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Rhetorical Analysis Of Anti-Smoking Advertisements

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Rhetorical Analysis Of Anti-Smoking Advertisements
Anti-smoking advertisements occasionally pop up throughout our society, often showing the harmful effects of tobacco through graphic pictures or other startling images. The advertisement I chose is a black and white picture, showing a young man smoking a cigarette, with the smoke from it forming a gun pointed at his head. Off to the side appear the words, “Kill a cigarette, save a life. Yours.” The advertisement utilizes the three rhetorical appeals of logos, ethos, and pathos through its image and implied meanings. Through this, the image is able to convey a vivid sense of danger and promote awareness of the deadliness of smoking.
The image was created to evoke a response from its audience, which are both smokers and non-smokers alike. In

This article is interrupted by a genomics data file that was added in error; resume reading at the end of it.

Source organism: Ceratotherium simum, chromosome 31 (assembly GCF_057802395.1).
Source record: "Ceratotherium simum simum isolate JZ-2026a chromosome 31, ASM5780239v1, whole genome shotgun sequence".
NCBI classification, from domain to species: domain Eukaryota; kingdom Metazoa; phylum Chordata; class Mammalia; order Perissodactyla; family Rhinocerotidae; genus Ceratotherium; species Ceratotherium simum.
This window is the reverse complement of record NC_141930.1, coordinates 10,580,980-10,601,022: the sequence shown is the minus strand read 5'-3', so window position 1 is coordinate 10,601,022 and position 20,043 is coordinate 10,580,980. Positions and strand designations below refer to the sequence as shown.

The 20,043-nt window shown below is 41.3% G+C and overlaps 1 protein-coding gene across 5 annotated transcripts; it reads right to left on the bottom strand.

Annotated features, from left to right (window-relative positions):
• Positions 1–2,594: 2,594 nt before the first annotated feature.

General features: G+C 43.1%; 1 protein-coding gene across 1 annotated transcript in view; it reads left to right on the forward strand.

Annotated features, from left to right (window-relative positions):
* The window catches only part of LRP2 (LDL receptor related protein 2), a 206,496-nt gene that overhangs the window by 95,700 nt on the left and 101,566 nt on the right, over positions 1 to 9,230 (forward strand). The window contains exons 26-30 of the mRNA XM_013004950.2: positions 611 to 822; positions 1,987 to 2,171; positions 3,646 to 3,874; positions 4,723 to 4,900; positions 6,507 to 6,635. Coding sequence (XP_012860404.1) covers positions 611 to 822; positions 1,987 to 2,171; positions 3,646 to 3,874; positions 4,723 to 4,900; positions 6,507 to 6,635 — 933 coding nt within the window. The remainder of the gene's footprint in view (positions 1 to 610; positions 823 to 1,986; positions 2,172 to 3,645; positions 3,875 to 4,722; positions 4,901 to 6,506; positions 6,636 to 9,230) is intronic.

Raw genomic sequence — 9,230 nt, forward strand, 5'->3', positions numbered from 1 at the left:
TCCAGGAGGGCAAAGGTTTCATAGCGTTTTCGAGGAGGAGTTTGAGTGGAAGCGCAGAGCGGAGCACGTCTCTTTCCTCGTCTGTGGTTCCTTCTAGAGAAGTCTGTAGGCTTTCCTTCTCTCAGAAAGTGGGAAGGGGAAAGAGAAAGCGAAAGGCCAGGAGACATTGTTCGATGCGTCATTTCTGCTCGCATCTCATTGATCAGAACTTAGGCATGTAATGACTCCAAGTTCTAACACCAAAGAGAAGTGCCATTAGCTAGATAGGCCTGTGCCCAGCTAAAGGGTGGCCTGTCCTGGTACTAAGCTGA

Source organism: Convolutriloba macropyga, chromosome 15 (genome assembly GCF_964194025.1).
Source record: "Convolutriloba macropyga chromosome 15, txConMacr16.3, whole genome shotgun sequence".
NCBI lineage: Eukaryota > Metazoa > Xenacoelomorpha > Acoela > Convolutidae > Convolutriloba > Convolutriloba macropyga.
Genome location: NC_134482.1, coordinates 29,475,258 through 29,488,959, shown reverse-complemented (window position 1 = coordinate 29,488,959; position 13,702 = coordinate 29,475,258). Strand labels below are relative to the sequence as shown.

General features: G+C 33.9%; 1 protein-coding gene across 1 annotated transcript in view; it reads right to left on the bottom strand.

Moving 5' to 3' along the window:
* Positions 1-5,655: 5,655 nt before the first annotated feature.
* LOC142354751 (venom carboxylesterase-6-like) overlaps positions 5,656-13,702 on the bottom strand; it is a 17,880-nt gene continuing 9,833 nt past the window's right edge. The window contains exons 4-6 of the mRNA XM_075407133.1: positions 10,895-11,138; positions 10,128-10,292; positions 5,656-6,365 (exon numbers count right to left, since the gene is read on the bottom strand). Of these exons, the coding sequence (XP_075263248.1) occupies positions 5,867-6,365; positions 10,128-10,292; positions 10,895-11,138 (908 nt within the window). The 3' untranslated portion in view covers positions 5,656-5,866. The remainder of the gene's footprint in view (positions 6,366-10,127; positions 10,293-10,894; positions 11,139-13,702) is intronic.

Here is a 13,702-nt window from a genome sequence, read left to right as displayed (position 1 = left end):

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The black and white of the image creates a definitive yes or no situation by implying that the decision to smoke or not is a life or death decision. The young man is staring straight into the camera with a neutral expression on his face, which makes the image and thought of death more personal to the viewer. The smoke that is forming the gun appeals to the emotions in several ways. It immediately grabs the audience’s attention, since guns are not only dangerous, but a controversial topic in American culture. The smoke gun is also suggestive of suicide. It’s saying that if someone smokes, they might as well be pointing a gun at their own head. This causes the viewer to be taken aback because the young man is clearly going to be the cause of his own death. Suicides are tragic occurrences, but also hot topic in pop culture: the audience feels a dark but intriguing sense when the mention of someone ending their own life is brought up. This image of the man with the cigarette smoke gun pointed at his head employs the use of ethos, logos, and pathos through its coloring and controversial message. Though weakened by its prejudice and ineffectual placement of words, the simple message that smoking is hazardous to one’s health still proves its point in Ashcraft’s image. Smoking is very prevalent throughout the world, but so are anti-smoking advertisements. This disagreement of ideologies is the fuel to the never-ending battle between smokers and the

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